Let’s take a look at some other popular logos and analyze what makes them effective. As with a tagline, a logo works best when it applies in specific and obvious ways to an industry and/or brand. An effective logo is more than just a cool design; it reflects on the business in a way that’s both memorable and relevant to its identity.
Amazon’s logo reflects its all-encompassing inventory with a fluid arrow moving from a to z. The message is clear: everything under the sun can be bought at Amazon. The arrow also implies speed of delivery and the smile it puts on customer faces.
Some logos, like that of UMaine Online, reflect unique but recognizable characteristics of the brand. UMaine’s logo is elegant and sophisticated; it clearly represents an educational institution. But the simple addition of a play button to the ‘O’ in ‘Online’ quickly implies that this is no ordinary university, and effortlessly conveys a main feature of the platform (video classes).
The logo for online music site Spotify incorporates a ‘sound waves’ visual element. Without knowing anything about the brand, you can already tell what it specializes in. Compare that to the logo of competitor Pandora, which - while recognizable for its prominence - does little to convey the functionality of its platform.
The logo for JDate, a Jewish online dating site, incorporates both a Star of David and a heart to convey its purpose. This is a logo that works especially well with it’s target audience, who are likely to connect the symbolism immediately. This raises an important point: logos can and should be designed with your target demographic front and center.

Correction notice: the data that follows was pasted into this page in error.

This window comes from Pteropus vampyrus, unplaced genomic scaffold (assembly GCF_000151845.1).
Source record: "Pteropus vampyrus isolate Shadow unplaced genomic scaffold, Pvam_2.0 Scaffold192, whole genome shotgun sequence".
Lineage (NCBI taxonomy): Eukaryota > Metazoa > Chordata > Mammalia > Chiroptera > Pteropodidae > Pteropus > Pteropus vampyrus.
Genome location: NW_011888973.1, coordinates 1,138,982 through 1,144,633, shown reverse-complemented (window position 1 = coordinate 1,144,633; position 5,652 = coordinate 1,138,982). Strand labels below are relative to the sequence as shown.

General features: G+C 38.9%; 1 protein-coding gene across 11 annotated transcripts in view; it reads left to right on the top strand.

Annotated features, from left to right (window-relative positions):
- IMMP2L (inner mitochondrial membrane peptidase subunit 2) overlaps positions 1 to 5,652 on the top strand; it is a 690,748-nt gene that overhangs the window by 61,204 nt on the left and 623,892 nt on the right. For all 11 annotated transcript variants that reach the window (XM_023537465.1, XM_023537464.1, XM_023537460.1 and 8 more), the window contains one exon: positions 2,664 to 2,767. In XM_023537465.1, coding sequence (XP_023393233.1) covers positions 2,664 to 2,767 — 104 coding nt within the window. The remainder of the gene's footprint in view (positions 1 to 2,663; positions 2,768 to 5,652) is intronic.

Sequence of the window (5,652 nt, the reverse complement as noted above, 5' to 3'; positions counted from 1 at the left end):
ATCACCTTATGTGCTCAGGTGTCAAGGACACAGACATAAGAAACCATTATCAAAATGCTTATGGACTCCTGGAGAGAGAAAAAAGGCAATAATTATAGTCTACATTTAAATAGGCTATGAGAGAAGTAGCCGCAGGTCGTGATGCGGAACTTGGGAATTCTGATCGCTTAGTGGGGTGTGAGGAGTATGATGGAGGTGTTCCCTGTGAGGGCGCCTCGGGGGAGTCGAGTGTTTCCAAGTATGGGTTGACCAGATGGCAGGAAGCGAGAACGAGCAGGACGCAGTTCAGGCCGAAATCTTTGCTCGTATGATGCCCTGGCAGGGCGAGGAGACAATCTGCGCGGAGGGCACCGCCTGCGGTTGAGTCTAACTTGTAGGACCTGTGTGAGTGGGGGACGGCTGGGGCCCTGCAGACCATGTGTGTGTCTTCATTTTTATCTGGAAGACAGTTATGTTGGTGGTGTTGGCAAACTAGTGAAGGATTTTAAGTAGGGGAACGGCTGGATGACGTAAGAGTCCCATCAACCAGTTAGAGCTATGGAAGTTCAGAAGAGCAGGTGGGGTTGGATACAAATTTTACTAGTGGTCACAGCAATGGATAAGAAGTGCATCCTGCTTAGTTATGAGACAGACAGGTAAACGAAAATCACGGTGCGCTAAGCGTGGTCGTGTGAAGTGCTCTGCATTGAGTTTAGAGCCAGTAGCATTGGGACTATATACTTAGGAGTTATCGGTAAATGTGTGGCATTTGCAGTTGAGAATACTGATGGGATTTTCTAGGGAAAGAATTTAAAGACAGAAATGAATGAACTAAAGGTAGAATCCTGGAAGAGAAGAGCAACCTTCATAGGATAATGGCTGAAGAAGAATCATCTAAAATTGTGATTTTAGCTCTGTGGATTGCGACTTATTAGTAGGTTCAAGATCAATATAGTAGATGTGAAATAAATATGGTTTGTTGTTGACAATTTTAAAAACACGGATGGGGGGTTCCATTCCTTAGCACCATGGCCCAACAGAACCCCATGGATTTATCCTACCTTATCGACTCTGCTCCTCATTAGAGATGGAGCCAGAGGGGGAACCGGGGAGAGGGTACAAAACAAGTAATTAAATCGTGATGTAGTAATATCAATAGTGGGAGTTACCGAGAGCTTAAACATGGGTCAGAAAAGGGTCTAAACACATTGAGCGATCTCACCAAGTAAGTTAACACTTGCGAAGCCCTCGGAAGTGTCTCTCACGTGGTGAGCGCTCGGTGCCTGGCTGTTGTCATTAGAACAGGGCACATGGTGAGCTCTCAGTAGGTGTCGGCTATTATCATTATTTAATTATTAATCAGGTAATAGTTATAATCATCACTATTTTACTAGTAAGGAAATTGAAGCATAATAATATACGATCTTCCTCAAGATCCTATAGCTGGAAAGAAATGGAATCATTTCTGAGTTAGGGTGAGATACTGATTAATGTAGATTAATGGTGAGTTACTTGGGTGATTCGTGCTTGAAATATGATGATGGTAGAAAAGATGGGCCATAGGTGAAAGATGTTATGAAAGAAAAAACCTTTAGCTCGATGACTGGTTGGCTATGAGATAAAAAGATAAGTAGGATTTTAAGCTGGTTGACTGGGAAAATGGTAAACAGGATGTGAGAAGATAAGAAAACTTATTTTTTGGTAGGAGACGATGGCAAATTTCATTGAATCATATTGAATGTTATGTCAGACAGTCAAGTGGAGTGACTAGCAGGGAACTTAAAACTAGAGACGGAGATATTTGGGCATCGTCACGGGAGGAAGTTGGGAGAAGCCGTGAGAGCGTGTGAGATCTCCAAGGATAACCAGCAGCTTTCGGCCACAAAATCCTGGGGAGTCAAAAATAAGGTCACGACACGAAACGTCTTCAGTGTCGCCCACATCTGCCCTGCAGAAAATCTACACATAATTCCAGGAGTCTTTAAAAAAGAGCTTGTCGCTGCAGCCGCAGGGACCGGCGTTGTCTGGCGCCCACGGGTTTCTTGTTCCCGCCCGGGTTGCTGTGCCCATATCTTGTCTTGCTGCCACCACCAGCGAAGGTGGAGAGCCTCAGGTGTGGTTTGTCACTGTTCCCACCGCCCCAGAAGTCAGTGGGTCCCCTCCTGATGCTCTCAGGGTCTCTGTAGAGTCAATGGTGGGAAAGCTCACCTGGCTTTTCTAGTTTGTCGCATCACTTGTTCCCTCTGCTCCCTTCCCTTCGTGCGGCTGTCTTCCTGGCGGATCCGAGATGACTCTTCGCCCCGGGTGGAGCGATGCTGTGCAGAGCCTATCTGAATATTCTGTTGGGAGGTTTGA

Instead of an apostrophe, Angie’s List uses a conversation balloon in its logo. This touch conveys that the site is a conversational platform. Since the purpose of the website is to host user generated reviews, this layout is very effective.
Now that you’ve seen some great logo designs, you might be considering an overhaul of your own logo. This can be a good choice, but it’s not a decision to take lightly. Here are several well-known logos that have undergone a face lift.
Change: For better or for worse
Fortune recently redesigned its logo for the 10th time in its 86-year history. Why did it take the leap? As an article on the redesign states, the update reflected a new modus operandi: “every aspect of business is about to change.”